She asked to be called Wutt Yee and she smiled at the name she had chosen for herself. This is not the real name of this 16 year-old girl, who lives in Hlaingthaya Township, some 30 minutes’ drive from central Yangon.
Two years ago, Wutt Yee’s father became very ill, turning her life upside down. The eldest of four children, she decided it was her responsibility to drop out of school so she could help her family pay the bills. At first, she helped her mother sell salads at the side of a busy road but they were still not making enough money to cover her father’s medical expenses and her siblings’ school fees.
“A friend told me I could earn more money selling sex. I decided do to it,” Wutt Yee reveals. She was just 14 years old. “I didn’t know anything about anything. I only cared about my father’s health,” she says.
During the day, Wutt Yee continued helping out at her mother’s small business, but at night she started selling sex to adults. “I sit near tea houses and when I meet a client we usually go to a shed built in the nearby bushes,” she says.
Adults who exploit Wutt Yee for sex violate her rights as a child and put her at grave risk of contracting sexually transmitted diseases, including HIV. “I didn’t have any idea how to protect myself. I didn’t know what condoms were,” she says. As a result, she only had safe sex when the adults requested it.
Wutt Yee was found by volunteers from the Sex Workers in Myanmar (SWIM) Network during their daily health and HIV prevention campaigns.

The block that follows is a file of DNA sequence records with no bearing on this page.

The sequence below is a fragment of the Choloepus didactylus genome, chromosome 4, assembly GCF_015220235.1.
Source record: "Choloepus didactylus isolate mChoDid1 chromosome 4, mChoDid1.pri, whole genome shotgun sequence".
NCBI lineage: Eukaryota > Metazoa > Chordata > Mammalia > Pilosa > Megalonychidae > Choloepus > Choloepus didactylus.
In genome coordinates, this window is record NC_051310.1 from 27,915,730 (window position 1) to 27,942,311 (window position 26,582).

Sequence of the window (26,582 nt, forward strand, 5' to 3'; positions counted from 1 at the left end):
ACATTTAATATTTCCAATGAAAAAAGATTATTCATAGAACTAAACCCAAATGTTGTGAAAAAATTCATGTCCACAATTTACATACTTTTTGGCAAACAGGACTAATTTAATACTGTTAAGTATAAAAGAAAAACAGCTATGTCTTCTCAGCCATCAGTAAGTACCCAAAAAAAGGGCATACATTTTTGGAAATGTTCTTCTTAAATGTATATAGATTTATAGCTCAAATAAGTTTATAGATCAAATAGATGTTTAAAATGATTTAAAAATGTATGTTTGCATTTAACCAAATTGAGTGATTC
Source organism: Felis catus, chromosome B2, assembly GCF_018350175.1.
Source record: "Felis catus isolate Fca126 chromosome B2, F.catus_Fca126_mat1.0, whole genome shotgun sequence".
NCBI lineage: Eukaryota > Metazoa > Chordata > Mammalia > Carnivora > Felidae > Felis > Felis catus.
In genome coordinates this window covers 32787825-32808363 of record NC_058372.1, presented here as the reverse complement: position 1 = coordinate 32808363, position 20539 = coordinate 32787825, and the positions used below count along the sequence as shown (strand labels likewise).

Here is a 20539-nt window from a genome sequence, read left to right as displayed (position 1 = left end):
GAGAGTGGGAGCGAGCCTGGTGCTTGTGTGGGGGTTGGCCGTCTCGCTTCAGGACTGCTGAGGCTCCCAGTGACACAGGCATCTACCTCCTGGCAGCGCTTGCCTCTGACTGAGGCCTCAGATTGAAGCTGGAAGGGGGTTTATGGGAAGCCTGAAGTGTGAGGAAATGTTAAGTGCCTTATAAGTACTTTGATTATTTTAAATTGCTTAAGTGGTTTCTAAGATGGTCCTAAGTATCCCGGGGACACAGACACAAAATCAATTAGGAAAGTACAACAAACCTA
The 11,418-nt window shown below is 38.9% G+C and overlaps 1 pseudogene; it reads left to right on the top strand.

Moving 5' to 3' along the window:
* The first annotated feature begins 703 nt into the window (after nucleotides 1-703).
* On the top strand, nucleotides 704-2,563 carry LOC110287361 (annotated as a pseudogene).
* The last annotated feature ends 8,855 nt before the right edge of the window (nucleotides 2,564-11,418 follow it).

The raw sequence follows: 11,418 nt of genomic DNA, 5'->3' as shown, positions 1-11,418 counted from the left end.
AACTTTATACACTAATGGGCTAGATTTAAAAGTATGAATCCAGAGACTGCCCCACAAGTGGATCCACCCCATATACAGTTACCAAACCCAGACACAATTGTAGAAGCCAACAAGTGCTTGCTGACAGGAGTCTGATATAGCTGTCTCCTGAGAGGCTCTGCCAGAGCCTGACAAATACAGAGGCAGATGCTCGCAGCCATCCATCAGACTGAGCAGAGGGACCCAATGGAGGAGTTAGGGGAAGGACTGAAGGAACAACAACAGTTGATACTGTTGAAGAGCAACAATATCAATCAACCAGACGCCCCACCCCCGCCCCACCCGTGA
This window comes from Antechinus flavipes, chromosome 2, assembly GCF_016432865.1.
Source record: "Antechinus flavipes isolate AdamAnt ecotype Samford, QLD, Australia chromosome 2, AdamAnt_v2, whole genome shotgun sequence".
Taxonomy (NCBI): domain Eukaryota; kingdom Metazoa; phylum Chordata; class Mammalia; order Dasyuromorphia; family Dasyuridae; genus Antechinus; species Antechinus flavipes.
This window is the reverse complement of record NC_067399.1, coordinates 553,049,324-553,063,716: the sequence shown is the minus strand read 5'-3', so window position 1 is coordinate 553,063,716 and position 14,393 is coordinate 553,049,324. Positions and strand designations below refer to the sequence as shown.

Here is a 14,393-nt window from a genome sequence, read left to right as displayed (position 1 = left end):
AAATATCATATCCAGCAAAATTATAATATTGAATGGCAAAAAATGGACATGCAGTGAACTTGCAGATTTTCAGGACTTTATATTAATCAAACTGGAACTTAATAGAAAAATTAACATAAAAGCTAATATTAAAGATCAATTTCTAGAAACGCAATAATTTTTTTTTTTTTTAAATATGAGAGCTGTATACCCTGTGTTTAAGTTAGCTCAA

“I was terrified when I understood I could have contracted HIV. I immediately burst into tears thinking that I could be sick and would no longer be able to support my family,” she recalls. With the support of SWIM Network, she decided to take the test. “It took me a while to open the result. I cried with happiness when I found out I was HIV negative.”
Throughout the whole process, Wutt Yee was supported and accompanied by SWIM volunteers. Since then, they have been in contact three times a week. For adolescents like Wutt Yee, having these ‘big sisters’ makes a huge difference.
“There wasn’t any other organisation providing this kind of support to these girls at risk”, explains Khin Cho Win, one of the SWIM Network project managers. “Health awareness can make a difference in their lives. As their big sisters and as sex workers ourselves, we can support them in a more effective way. There is no criticism or judgement.”
SWIM Network works in 10 regions across Myanmar. It provides HIV/AIDS prevention sessions, legal support services, condom distribution, vocational training, small grants, and/or HIV tests and counselling. These services are provided in the streets and in brothels, or at SWIM’s drop-in centres, where girls and women are welcome at any time of the day or night.
At least twenty adolescents have been using the centre as a safe haven. For Pann Ei Phyu (name changed), everything is new – both the centre and her recent life at a brothel. The 16 year-old orphan started selling sex some four weeks ago, receiving around $200 USD per month. She was found by the ‘big sisters’ a few days ago.
“I don’t know anything about sexually transmitted diseases that might threaten my life”, she admits. “I never asked any client to use condoms, it just happened that all of them had the initiative to use it.”